Onions, and their cousins leeks, have very poor root systems so that a single seedling couldn’t hold together a plug very well. To overcome this onions, initially, but quickly followed by leeks, were multi-seeded into plugs and then the whole plug was planted out into the field. Initially 1 inch plug cubes were used and sown with five seeds so that the plug wouldn’t disintegrate during handling. I have slightly modified this system to suit my conditions. I use 1 inch round plugs, each 2 inches deep, sown with three seeds and then I plant the whole plug as a hill. The suggested planting density for onions is one plant every 4 inches so I put each hill out 12 inches apart in rows 16 inches apart. I just make a small hole in the soil and drop in a plug. This saves me time, fewer holes to make, and causes far fewer broken fingernails! This system also works really well if you are growing through mulch as you don’t have to tease the mulch apart quite as often.

Growing onions like this doesn’t give you as many big onions (how big is big? Last winter I did have Farmers Market customers asking me for smaller onions as some were too big for their needs) as you can get when they are grown individually. What will surprise most people though is that this system actually increases total yields compared to planting onions individually. Also, you won’t end up with misshapen onions, due to their being grown so close together, as the swelling bulbs push each other apart as they grow whilst still maintaining their shape.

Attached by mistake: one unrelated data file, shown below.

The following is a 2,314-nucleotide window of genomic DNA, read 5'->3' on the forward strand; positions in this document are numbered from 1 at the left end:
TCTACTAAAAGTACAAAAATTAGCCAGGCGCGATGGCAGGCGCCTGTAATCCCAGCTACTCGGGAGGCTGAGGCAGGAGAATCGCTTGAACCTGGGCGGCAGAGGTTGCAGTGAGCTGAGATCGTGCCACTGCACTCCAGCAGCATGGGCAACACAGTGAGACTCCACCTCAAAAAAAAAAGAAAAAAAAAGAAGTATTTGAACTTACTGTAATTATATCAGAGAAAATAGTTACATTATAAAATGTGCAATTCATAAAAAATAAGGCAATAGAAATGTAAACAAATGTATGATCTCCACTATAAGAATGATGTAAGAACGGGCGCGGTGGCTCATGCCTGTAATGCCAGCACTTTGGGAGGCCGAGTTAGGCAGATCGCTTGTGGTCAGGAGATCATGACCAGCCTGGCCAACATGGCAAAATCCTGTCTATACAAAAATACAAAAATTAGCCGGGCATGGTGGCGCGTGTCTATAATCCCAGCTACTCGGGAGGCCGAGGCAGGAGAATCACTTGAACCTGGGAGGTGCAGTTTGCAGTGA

Leek roots are adventitious – poorly branched

Single Leek Seedling Roots

Poorly Branched Onion Seedling Roots

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John Miller and his wife Diane Miller own and operate The Old School House Plantery in Brattleboro Vermont

Visit the Miller’s Etsy shop, Eclecticasia, for a selection of rare and beautiful plants.

***

Article and photographs this post, © 2009/2010 John Miller

All content on this site, (with noted exceptions), is the property of The Gardener’s Eden and may not be used or reproduced without prior written consent. Inspired by something you see here? Great! Please give credit where credit is due. It’s a small world and link-love makes for fond friendships. Stealing makes for bad dreams…

Do you enjoy visiting The Gardener’s Eden? You can help support this site by shopping through our affiliate links. A small percentage of any sale originating from The Gardener’s Eden site will go toward web hosting and maintenance costs. Thank you for your support!